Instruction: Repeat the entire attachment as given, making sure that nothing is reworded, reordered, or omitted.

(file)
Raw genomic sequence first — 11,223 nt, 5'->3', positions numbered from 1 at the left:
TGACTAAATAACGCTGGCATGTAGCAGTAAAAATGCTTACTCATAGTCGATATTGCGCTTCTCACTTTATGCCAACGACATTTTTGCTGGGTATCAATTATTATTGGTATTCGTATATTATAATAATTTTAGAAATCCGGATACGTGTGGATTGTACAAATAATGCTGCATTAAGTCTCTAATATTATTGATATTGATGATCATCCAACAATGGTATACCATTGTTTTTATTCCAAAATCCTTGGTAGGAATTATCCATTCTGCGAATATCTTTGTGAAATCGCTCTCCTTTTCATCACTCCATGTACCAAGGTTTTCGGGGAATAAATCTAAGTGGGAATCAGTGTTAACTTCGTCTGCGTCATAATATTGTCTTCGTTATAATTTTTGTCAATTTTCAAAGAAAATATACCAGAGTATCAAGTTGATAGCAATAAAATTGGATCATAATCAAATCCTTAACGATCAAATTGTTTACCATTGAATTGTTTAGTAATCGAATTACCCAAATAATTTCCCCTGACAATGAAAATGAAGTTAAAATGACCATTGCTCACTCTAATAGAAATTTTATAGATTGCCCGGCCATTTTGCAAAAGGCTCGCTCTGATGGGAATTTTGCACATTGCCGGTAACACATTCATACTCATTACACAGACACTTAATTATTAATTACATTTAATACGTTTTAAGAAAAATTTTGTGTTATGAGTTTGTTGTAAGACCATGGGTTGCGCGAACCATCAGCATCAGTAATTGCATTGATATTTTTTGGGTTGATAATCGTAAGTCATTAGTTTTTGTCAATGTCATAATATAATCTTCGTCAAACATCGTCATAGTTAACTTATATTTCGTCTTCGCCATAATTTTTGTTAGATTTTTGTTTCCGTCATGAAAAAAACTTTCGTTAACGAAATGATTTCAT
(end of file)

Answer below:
Raw genomic sequence first — 11,223 nt, 5'->3', positions numbered from 1 at the left:
TGACTAAATAACGCTGGCATGTAGCAGTAAAAATGCTTACTCATAGTCGATATTGCGCTTCTCACTTTATGCCAACGACATTTTTGCTGGGTATCAATTATTATTGGTATTCGTATATTATAATAATTTTAGAAATCCGGATACGTGTGGATTGTACAAATAATGCTGCATTAAGTCTCTAATATTATTGATATTGATGATCATCCAACAATGGTATACCATTGTTTTTATTCCAAAATCCTTGGTAGGAATTATCCATTCTGCGAATATCTTTGTGAAATCGCTCTCCTTTTCATCACTCCATGTACCAAGGTTTTCGGGGAATAAATCTAAGTGGGAATCAGTGTTAACTTCGTCTGCGTCATAATATTGTCTTCGTTATAATTTTTGTCAATTTTCAAAGAAAATATACCAGAGTATCAAGTTGATAGCAATAAAATTGGATCATAATCAAATCCTTAACGATCAAATTGTTTACCATTGAATTGTTTAGTAATCGAATTACCCAAATAATTTCCCCTGACAATGAAAATGAAGTTAAAATGACCATTGCTCACTCTAATAGAAATTTTATAGATTGCCCGGCCATTTTGCAAAAGGCTCGCTCTGATGGGAATTTTGCACATTGCCGGTAACACATTCATACTCATTACACAGACACTTAATTATTAATTACATTTAATACGTTTTAAGAAAAATTTTGTGTTATGAGTTTGTTGTAAGACCATGGGTTGCGCGAACCATCAGCATCAGTAATTGCATTGATATTTTTTGGGTTGATAATCGTAAGTCATTAGTTTTTGTCAATGTCATAATATAATCTTCGTCAAACATCGTCATAGTTAACTTATATTTCGTCTTCGCCATAATTTTTGTTAGATTTTTGTTTCCGTCATGAAAAAAACTTTCGTTAACGAAATGATTTCAT